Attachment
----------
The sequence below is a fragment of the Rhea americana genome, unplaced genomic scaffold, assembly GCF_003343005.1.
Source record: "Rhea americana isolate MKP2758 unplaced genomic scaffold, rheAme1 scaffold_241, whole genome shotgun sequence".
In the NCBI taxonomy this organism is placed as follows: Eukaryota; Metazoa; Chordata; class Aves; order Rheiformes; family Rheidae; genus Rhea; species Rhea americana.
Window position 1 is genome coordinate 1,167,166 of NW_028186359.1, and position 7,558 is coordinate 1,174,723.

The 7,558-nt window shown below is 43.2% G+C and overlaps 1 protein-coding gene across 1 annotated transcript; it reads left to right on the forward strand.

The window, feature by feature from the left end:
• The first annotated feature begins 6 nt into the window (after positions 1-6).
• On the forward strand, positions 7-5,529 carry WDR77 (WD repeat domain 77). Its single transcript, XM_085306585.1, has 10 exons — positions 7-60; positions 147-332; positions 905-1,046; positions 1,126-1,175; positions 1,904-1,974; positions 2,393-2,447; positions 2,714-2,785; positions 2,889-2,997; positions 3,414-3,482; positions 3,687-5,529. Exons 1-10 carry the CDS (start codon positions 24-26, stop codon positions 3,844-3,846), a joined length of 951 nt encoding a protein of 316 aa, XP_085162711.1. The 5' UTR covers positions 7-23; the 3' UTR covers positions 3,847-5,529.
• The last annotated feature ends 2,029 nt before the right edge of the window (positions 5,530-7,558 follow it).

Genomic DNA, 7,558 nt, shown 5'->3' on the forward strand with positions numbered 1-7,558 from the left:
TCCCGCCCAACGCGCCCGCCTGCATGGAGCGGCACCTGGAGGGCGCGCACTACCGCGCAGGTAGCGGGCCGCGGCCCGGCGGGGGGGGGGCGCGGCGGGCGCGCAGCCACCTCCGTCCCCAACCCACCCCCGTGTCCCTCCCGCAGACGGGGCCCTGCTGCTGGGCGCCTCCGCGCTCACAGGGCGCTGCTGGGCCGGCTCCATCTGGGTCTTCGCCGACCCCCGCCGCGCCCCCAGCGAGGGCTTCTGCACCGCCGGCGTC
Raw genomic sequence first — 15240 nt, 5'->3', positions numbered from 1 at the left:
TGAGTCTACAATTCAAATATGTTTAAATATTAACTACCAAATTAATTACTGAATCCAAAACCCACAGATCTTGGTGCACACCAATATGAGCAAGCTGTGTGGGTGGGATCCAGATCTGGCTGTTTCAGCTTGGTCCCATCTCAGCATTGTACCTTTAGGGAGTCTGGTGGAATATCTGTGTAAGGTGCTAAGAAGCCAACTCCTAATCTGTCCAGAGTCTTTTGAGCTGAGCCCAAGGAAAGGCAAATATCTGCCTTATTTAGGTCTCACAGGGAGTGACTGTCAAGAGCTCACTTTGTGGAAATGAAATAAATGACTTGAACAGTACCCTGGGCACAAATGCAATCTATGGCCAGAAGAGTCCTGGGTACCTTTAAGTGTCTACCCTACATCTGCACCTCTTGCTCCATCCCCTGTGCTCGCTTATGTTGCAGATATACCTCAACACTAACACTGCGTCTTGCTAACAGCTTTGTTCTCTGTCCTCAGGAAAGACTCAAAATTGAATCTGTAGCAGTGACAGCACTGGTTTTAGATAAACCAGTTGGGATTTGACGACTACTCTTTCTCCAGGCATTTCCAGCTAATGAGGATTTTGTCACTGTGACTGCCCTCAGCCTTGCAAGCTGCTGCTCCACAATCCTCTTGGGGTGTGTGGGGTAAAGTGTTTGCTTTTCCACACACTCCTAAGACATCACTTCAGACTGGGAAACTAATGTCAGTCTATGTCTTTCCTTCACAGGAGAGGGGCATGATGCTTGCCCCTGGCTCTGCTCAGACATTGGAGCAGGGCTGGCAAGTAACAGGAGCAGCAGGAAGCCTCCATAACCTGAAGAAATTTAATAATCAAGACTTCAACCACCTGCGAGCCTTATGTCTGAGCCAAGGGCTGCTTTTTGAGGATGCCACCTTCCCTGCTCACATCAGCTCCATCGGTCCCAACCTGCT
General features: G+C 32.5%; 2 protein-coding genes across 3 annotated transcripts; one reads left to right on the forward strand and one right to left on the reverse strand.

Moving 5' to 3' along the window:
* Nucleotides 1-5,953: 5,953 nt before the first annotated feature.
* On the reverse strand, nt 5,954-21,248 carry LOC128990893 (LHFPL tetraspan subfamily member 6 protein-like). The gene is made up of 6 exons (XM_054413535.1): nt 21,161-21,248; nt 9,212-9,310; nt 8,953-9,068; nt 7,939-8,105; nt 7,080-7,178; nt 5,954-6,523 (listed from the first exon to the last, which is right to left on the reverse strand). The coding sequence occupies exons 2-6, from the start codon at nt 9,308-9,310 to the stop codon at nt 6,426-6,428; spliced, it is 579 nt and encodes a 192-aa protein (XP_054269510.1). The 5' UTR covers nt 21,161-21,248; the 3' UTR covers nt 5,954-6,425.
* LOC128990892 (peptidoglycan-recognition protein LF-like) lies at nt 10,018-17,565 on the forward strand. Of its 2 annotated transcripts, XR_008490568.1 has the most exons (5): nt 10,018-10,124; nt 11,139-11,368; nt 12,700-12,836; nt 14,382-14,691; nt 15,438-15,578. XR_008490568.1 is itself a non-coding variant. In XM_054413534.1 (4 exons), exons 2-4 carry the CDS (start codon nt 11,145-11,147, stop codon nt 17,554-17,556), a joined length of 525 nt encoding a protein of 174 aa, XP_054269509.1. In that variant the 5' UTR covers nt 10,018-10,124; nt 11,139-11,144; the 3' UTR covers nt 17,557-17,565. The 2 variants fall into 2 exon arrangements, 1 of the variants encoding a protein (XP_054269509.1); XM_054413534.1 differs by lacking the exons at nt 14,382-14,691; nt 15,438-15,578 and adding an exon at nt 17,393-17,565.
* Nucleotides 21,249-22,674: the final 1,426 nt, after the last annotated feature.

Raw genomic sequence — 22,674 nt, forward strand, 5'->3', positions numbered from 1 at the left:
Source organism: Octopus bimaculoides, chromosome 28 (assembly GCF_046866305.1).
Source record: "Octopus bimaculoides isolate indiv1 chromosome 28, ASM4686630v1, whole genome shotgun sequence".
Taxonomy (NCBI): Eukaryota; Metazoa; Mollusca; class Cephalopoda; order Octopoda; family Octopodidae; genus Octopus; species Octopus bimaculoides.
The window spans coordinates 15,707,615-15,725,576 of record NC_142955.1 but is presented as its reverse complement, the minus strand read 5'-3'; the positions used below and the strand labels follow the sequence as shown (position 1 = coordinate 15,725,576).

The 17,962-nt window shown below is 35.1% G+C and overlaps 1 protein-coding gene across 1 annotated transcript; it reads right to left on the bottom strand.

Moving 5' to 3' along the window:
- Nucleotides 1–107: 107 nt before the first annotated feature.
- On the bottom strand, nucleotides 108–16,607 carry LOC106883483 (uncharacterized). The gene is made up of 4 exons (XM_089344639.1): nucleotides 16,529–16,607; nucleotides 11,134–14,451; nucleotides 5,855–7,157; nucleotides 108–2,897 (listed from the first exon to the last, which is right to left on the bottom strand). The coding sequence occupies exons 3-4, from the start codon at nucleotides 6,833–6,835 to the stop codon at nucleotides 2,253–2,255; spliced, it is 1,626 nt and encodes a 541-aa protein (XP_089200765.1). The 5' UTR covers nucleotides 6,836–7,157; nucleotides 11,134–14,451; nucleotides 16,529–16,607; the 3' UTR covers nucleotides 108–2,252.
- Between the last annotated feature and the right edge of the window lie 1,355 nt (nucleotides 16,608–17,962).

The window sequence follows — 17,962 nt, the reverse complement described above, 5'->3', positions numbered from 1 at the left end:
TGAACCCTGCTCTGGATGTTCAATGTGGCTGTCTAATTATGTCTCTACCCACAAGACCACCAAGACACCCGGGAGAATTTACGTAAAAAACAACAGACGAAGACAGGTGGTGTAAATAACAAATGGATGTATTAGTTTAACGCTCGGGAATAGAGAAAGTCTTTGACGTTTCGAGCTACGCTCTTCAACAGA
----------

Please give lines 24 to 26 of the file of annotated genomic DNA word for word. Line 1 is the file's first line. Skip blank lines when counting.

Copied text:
The window spans coordinates 15,707,615-15,725,576 of record NC_142955.1 but is presented as its reverse complement, the minus strand read 5'-3'; the positions used below and the strand labels follow the sequence as shown (position 1 = coordinate 15,725,576).

The 17,962-nt window shown below is 35.1% G+C and overlaps 1 protein-coding gene across 1 annotated transcript; it reads right to left on the bottom strand.

Moving 5' to 3' along the window: